Anthony Weiner: I kept sexting after resignation
New York • Anthony Weiner is facing another sexting scandal like the one that destroyed his congressional career, but stood side-to-side Tuesday with his wife to say he will remain in the race for mayor of New York City.
"This is entirely behind me," Weiner said at news conference, just hours after he confirmed exchanging a newly disclosed round of sexually explicit photos and text messages with a woman online.
At the news conference, he acknowledged some of the activity took place after he resigned from the House two years ago for the same sort of behavior.
The story broke earlier in the day when the gossip website The Dirty posted the X-rated correspondence and quoted the woman, who was not identified.
Weiner turned the microphone over to his wife, Huma Abedin, who reaffirmed her support and said the matter is "between us."
"I love him. I have forgiven him. And as we have said from the beginning, we are moving forward," said Abedin, a longtime adviser to former Secretary of State Hillary Rodham Clinton.
The allegation could severely test voters' willingness to forgive Weiner, who has said he spent the two years since the scandal trying to make things right with his wife and earn redemption. Three of his rivals for mayor immediately called on Weiner to drop out of the race.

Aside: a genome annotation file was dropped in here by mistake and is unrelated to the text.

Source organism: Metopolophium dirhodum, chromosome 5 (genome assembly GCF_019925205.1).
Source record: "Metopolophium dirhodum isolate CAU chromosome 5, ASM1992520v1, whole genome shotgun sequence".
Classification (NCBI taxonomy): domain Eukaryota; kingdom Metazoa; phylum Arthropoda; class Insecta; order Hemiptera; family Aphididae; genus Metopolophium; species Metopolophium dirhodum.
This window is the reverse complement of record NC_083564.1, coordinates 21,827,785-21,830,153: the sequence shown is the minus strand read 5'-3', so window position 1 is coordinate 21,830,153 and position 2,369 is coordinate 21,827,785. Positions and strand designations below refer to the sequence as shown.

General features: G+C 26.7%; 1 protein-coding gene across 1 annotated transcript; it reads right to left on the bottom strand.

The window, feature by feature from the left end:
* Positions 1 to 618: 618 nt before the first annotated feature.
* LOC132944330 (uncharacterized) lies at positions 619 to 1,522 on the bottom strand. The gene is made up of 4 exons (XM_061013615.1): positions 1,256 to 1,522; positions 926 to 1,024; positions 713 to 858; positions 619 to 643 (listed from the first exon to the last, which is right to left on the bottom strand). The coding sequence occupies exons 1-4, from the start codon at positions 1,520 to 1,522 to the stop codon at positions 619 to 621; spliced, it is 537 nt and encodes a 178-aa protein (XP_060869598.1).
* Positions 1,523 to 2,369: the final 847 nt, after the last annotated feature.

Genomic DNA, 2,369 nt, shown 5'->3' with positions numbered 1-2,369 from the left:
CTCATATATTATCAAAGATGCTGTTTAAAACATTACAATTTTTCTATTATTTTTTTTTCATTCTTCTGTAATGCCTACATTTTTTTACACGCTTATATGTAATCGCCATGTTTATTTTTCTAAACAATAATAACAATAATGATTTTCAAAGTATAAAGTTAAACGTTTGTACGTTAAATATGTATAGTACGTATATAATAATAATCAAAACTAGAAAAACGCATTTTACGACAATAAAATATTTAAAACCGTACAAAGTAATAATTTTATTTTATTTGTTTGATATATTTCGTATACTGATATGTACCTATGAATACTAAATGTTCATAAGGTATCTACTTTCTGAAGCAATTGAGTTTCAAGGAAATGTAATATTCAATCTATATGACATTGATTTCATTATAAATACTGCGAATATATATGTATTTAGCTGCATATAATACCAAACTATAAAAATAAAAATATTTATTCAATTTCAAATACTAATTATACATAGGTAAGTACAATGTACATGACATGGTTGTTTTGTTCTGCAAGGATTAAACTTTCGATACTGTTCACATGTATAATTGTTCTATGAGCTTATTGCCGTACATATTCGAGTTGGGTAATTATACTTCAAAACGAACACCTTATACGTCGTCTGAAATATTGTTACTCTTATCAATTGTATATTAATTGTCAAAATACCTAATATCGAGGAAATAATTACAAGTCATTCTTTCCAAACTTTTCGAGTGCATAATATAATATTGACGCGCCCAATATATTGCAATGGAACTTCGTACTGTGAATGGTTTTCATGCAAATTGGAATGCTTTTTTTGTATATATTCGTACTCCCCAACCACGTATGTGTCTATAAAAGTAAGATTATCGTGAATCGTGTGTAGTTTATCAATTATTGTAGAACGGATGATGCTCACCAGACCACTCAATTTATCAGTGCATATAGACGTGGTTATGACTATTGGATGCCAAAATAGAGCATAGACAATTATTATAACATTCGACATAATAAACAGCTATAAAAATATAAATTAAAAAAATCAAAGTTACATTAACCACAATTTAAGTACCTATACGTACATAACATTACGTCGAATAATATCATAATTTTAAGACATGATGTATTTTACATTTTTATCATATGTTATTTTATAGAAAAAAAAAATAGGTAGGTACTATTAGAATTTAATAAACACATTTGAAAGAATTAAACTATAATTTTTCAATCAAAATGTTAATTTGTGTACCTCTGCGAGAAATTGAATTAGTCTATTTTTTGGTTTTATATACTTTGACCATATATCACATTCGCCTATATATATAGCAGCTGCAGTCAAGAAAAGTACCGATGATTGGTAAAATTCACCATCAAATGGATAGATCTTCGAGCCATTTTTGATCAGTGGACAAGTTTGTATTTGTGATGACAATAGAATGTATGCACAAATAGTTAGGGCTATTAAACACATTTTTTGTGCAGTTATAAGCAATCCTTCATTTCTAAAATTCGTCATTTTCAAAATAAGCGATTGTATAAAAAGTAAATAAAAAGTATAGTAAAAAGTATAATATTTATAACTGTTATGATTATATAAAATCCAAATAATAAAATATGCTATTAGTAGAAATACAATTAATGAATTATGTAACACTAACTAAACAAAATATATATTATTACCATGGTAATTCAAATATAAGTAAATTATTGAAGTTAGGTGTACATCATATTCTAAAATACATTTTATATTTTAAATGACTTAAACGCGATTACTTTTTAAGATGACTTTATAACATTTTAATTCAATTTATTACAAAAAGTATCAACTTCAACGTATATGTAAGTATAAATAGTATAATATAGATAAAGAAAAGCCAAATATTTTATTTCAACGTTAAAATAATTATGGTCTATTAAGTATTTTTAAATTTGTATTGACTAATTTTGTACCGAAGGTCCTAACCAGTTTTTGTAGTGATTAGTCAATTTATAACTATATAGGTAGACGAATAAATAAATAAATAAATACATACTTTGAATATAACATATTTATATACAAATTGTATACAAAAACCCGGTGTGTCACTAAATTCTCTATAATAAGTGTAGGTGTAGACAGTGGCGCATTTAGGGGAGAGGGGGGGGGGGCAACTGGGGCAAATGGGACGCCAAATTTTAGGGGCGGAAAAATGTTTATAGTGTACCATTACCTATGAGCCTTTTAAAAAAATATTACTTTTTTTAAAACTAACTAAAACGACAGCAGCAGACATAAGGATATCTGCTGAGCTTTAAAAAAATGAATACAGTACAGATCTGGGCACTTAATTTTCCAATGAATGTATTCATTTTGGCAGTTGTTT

The 48-year-old Democrat, who resigned his House seat in June 2011 after acknowledging having sexual conversations with at least a half-dozen women, has been near the top of most mayoral polls since his late entry into the race this spring.
"I said that other texts and photos were likely to come out and today they have," Weiner said in a statement issued by his campaign. "I want to again say that I am very sorry to anyone who was on the receiving end of these messages and the disruption this has caused."
The woman with whom he exchanged the messages told The Dirty that she was 22 when she began chatting with Weiner on the social networking site Formspring. She said their online relationship began in July 2012 and lasted for six months.
She claimed Weiner used the alias "Carlos Danger" for their exchanges, but she knew she was talking to the former congressman.
The exchanges posted on The Dirty consist of sexually explicit fantasizing about various sex acts.
The disclosure suddenly puts Weiner's indiscretions, judgment and candor back in the forefront of his campaign and could test voters' confidence in him, analysts said.
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